Hey guys. This is Max Tapper again, for HowCast. Today I'm going to show you how to do a wide grip push up.
Obviously wide grip has to do with your hands, so that just means where you're placing your hands. They're going to be a lot wider than they would be if you were doing a close grip push up. The reason for that is, when your hands are wider, you're going to be working the bulk of your chest. Hands are closer, you're going to be working a little more shoulders, triceps, and your chest as well. If your goal is to get the bulk of your chest, the wide grip push up is going to be the best. Follow me.
This is our positioning. Straight body, like a plank. Not sinking, not piked up. Hands are going to be outside of your shoulder width, and we're just coming down. Up. Down. Up. In terms of width, it's all dependent on how much stress you want to put on your chest. If I want to come out here, I can. What it does is, it's just going to limit my range of motion. That's all. You can go as far wide as you want to, and get the same desired result.
I love push ups. Push ups are the type of things I do when I go on vacation, when I travel. A lot of times I like to switch between wide and close grip. For a wide grip like this, I try to bang out somewhere between 20 to 30 push ups at a time, and do them in sets of maybe 3 to 4. So what that would take me to is 120 to 140 push ups in a pop.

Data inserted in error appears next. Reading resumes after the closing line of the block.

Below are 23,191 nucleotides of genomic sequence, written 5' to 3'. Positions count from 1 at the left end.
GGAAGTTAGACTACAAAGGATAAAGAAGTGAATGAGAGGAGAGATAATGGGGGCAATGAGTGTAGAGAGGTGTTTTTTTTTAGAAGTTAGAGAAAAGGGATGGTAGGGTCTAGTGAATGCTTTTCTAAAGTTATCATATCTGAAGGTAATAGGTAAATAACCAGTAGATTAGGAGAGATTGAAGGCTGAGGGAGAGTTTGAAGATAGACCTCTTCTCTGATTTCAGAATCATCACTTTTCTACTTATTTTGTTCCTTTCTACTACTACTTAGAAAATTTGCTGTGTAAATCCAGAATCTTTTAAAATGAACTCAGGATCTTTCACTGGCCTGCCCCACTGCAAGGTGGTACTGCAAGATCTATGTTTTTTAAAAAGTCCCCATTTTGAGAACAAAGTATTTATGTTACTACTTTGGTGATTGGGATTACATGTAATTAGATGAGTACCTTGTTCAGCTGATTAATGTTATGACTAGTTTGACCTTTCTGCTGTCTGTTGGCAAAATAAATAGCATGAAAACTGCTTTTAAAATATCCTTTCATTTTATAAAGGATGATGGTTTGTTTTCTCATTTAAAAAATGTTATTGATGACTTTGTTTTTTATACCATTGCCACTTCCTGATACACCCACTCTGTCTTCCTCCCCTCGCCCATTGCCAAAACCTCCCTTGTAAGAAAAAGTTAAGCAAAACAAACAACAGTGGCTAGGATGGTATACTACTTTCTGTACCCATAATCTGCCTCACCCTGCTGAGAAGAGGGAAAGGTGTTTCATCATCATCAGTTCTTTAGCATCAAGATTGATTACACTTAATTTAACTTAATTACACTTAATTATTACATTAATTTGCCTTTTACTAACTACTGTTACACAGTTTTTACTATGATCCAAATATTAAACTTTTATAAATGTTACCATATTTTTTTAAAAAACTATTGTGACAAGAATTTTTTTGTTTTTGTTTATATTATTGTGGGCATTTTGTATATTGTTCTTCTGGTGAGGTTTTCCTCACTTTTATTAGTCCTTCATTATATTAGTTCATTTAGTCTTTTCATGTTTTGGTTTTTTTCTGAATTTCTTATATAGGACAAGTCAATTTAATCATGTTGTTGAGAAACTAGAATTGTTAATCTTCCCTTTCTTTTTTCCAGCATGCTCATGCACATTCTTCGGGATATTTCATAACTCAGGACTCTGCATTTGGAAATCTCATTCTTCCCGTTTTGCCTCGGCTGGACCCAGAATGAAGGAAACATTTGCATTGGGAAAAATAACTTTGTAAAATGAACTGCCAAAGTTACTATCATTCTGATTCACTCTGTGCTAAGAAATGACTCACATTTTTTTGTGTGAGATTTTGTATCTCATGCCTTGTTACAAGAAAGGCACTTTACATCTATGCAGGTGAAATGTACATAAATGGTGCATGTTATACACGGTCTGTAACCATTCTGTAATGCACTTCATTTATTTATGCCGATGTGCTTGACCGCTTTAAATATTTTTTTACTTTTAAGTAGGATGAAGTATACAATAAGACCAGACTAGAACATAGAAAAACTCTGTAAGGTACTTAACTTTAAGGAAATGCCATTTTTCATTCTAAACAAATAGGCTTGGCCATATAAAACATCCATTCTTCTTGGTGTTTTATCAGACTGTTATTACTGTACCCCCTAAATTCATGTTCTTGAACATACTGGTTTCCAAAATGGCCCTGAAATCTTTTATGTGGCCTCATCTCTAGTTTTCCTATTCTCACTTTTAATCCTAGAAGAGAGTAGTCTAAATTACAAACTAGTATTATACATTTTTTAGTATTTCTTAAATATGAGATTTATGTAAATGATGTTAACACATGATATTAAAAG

We're still on our wide grip push ups. The one thing I want to stress to you guys is, there is a limit where you're going to be doing no good for your chest, and putting too much stress on your shoulders. When you start to feel like you're no longer able to contract your chest, and your tension is here, that's when the problem arises. We want to make sure it's wide but still close enough that you can control this, and you're not feeling your shoulders bowing in, in your press. We want to work the chest, but we want our shoulders to be healthy. Remember that, and be moderate.